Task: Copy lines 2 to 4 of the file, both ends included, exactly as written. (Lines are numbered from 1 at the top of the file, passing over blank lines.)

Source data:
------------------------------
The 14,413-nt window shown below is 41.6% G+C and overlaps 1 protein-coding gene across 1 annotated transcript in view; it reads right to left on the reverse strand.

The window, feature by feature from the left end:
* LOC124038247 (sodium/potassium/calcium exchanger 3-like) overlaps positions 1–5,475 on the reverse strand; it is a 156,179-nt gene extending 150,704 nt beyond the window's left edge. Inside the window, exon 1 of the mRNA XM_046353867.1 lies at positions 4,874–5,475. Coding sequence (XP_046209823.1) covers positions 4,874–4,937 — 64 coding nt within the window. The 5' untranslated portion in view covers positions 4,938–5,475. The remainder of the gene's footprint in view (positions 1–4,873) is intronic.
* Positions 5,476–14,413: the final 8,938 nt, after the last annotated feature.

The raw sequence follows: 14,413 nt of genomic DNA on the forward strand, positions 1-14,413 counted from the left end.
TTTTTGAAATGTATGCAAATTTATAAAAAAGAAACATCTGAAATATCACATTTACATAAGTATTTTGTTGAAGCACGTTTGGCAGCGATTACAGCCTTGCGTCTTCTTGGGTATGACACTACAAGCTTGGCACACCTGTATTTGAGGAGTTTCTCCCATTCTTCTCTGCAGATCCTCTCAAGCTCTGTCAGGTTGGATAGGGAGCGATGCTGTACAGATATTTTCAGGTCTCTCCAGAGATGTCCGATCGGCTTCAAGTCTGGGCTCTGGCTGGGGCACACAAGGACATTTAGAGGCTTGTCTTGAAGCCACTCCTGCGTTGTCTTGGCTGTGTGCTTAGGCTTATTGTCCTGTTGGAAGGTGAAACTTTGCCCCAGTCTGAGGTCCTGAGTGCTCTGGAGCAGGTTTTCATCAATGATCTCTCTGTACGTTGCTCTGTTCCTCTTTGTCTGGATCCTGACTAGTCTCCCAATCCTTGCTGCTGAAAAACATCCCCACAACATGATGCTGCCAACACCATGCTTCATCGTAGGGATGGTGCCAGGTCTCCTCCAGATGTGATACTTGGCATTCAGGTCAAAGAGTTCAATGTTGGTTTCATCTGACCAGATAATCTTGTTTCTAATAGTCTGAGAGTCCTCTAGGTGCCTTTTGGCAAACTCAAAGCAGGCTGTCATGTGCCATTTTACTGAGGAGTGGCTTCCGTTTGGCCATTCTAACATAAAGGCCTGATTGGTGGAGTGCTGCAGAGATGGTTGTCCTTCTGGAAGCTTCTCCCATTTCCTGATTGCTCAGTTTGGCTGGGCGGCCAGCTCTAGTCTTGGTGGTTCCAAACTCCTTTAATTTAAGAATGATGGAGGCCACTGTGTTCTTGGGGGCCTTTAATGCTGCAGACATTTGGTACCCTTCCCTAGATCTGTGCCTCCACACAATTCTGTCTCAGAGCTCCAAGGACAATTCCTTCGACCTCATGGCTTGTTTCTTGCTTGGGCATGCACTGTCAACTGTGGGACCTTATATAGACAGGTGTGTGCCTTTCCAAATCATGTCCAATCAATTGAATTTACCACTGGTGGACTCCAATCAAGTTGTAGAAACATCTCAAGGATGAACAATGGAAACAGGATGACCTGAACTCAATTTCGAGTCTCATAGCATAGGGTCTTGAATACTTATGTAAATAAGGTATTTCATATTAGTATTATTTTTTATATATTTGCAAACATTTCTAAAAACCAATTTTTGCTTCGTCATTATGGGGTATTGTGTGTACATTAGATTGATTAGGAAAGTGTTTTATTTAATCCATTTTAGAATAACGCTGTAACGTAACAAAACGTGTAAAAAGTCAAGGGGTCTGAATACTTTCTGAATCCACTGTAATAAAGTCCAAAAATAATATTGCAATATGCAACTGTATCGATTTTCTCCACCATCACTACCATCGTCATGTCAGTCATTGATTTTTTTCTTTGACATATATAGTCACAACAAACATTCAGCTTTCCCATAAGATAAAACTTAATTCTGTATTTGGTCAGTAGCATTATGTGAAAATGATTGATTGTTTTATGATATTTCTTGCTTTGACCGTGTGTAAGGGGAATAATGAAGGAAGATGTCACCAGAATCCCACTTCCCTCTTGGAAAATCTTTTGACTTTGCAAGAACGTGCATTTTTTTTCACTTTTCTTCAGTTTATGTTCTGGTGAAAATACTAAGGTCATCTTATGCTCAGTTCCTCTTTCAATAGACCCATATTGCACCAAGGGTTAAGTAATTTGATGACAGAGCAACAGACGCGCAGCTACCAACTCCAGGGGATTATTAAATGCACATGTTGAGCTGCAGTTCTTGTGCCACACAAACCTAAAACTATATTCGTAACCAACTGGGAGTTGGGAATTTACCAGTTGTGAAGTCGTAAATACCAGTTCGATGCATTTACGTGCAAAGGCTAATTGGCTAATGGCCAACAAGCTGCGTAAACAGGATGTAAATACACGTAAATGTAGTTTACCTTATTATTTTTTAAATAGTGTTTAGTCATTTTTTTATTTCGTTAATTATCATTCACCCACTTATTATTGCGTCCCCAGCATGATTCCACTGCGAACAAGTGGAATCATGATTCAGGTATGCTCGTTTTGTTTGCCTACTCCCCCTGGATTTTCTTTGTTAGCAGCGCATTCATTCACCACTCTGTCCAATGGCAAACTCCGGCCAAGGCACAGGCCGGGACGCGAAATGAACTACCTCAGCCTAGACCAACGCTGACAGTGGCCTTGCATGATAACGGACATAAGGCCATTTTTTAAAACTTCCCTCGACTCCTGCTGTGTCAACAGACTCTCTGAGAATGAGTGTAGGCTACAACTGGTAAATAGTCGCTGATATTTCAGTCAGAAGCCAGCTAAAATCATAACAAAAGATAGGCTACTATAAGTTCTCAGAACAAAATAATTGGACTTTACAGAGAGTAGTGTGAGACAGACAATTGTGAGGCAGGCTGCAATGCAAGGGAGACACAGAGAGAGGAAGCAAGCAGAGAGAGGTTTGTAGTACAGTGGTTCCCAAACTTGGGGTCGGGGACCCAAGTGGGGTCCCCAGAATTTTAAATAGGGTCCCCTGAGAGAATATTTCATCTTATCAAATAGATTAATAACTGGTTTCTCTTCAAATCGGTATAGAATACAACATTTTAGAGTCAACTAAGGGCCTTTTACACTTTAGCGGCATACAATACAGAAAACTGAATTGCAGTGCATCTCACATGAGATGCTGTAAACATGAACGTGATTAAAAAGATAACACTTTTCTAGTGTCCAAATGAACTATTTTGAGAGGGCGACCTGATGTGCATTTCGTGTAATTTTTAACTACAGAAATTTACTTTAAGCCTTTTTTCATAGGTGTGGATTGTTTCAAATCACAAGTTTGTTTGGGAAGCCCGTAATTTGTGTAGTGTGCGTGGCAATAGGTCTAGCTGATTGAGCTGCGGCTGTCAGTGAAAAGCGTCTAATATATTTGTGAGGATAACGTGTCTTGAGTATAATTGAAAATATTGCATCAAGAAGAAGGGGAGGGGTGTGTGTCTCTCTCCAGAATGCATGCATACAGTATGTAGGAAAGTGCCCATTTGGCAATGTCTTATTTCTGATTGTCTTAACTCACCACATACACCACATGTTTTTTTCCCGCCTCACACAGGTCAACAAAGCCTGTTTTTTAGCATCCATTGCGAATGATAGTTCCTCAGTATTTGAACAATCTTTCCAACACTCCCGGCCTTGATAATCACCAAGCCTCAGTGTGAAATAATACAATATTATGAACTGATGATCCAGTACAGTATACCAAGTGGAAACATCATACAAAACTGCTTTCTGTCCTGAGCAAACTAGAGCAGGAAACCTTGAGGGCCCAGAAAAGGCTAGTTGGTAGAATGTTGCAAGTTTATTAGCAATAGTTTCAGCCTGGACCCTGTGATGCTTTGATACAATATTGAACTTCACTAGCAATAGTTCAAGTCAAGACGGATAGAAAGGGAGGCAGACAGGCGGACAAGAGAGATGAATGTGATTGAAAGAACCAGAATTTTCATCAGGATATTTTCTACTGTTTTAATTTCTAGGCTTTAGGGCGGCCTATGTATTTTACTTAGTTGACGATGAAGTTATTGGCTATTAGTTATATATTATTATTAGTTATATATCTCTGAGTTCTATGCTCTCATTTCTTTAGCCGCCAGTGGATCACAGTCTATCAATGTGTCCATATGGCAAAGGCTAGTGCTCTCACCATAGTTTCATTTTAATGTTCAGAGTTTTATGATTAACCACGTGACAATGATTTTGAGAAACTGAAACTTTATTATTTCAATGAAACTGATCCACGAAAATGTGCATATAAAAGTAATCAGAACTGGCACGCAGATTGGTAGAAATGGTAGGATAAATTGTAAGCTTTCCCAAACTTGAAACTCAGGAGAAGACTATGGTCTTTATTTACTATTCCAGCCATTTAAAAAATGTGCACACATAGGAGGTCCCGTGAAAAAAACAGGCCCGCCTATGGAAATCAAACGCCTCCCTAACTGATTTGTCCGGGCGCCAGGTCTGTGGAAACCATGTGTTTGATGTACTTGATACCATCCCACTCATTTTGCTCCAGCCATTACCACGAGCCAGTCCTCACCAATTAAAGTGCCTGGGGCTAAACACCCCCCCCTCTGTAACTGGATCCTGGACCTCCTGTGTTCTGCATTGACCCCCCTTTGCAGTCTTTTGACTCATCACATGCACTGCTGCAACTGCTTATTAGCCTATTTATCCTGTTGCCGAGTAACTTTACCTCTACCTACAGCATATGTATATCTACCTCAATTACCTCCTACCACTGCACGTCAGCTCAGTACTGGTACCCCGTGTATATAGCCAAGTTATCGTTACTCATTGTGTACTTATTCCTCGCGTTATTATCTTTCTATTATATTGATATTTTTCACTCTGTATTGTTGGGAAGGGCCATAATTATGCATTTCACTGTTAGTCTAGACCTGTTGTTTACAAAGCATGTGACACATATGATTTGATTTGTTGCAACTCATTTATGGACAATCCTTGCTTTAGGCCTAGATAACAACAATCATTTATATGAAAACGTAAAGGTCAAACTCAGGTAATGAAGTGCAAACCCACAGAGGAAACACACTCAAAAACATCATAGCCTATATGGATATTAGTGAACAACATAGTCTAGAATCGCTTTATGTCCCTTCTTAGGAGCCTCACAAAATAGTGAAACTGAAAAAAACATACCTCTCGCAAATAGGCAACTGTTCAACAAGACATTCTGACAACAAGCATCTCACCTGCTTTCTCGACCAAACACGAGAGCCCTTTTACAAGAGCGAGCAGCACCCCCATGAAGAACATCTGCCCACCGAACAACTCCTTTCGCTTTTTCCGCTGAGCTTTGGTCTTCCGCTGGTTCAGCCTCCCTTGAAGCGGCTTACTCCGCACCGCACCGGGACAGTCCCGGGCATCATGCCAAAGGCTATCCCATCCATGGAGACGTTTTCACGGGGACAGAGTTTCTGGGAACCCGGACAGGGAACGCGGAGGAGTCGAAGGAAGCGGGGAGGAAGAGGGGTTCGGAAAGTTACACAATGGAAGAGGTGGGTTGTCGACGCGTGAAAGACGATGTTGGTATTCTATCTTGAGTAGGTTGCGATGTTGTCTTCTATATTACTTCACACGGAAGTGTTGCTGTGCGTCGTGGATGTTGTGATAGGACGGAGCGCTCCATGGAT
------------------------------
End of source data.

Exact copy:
The window, feature by feature from the left end:
* LOC124038247 (sodium/potassium/calcium exchanger 3-like) overlaps positions 1–5,475 on the reverse strand; it is a 156,179-nt gene extending 150,704 nt beyond the window's left edge. Inside the window, exon 1 of the mRNA XM_046353867.1 lies at positions 4,874–5,475. Coding sequence (XP_046209823.1) covers positions 4,874–4,937 — 64 coding nt within the window. The 5' untranslated portion in view covers positions 4,938–5,475. The remainder of the gene's footprint in view (positions 1–4,873) is intronic.
* Positions 5,476–14,413: the final 8,938 nt, after the last annotated feature.